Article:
Just after Descartes was quoted as a pro-human, in my grade-school history of philosophy (Copleston’s), he took a glorious crack at Montaigne. For Montaigne was a notorious animal-lover, among his other intellectual frailties. He liked to note that some animals behave better than people (although his criteria were never clear).

There is a difficulty in arbitrating or playing referee between these two radical positions; the serious one of Descartes, and the silly one of Montaigne. One hesitates to champion the Cartesian dismissal of dumb animals with psychotic self-confidence. They are incapable of Reason, true, and can’t even talk (except parrots) at the level of a podcaster, or a politician.

But I, for one, hold Reason in uncommonly high regard, which is why I don’t go to the zoo, or to the Internet, expecting to find an intelligent conversation.

I did, however, recently listen to a young lady in the medical profession explain her Atheist conviction to me. And four centuries after this view was soundly demolished — by a Frenchman I admire but am not always fond of — I was compelled to listen to her dietary advice, mixed with post-Christian blather. She (a registered nurse, apparently) looks to a future which she will share with the defunct flies and ants.

Whereas, I still hope for something better.

Grace v. Karma

Karma, according to one of my most brilliant correspondents, gives a good account of the physics of our universe. “Every action is met by an equal and opposite reaction.” This will seem the more authoritative when it is referred to as “Newton’s Third Law.” It is an iron law, like the law of irony; there are no exceptions. If gentle reader would “follow the science,” this is the high window out of which he should leap.

The contrasting, or shall we say alternative law, is that of Grace. Newton did not list it in his legislative collection. For Grace embraces concepts such as forgiveness, and specifically Divine forgiveness, in all its dogmatic awkwardness and wild, empirical, scientific imprecision.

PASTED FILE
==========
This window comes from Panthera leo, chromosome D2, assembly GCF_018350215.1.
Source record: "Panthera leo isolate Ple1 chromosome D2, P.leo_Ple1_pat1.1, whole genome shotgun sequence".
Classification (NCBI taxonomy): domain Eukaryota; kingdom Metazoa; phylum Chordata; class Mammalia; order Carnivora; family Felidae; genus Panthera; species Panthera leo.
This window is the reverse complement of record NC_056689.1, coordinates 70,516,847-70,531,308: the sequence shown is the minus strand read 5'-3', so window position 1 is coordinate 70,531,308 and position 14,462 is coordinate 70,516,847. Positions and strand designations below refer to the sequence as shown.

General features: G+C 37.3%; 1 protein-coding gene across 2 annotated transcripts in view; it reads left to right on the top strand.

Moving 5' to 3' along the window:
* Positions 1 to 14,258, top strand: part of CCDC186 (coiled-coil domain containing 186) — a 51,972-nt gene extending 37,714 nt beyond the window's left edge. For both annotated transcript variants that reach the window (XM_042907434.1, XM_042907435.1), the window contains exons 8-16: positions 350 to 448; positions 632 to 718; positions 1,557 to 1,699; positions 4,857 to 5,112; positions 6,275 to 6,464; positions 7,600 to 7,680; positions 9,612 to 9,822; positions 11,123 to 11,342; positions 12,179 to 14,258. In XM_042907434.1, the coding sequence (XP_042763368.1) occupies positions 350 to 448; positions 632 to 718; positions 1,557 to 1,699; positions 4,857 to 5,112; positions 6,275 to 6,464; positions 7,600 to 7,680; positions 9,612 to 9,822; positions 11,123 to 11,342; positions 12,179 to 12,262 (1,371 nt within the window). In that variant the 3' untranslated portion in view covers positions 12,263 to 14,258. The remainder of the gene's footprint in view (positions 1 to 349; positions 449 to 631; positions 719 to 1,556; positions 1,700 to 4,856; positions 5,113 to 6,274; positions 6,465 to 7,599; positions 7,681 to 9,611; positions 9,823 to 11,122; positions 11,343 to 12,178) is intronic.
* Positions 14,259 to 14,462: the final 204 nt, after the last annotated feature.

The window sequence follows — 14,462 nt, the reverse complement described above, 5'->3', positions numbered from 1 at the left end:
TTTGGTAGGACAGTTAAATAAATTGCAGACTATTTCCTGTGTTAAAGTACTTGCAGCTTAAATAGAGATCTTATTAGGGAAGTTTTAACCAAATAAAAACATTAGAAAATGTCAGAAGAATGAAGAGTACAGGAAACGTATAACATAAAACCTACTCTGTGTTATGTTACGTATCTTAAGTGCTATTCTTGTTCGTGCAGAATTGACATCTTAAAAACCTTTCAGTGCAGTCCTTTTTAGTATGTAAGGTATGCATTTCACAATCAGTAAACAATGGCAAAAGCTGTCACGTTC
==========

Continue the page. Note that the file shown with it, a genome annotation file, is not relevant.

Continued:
Jesus Christ is, in the old, “tried and true” calculation, the Son of God; and more, a part of the Divine Trinity. He took human form, and died — not from old age, but in payment for our sins. This does not mean that we did not commit them; less that they were not critically important. It just means we can, at the glibbest level, hope not to get the equal and opposite of what we deserve.

From the scientific point of view, all bets are off with Grace. The theoreticians have not allowed themselves to be entangled in it, the way they have with Dark Matter, and Dark Energy. For how is one to read the mind, of God? If we have free will, He must have it too, infinitely and not merely within a creaturely compass.

We cannot imagine the consequences of our deeds, except, that we are told by the Divine Agencies not to Despair; to, “Fear not.”

Whereas, the more scientific dogma, Karma, commands Despair. Global warming, and Hellfire, is where we all inevitably end. It is what we have been earning since we came to be (by “natural processes”), and we must expect life to be extinguished in the “heat death of the universe.”

God will not even be asked to save us. For according to our Karmic Science, if He exists, He is merely an impartial observer, and has the good taste not to get involved.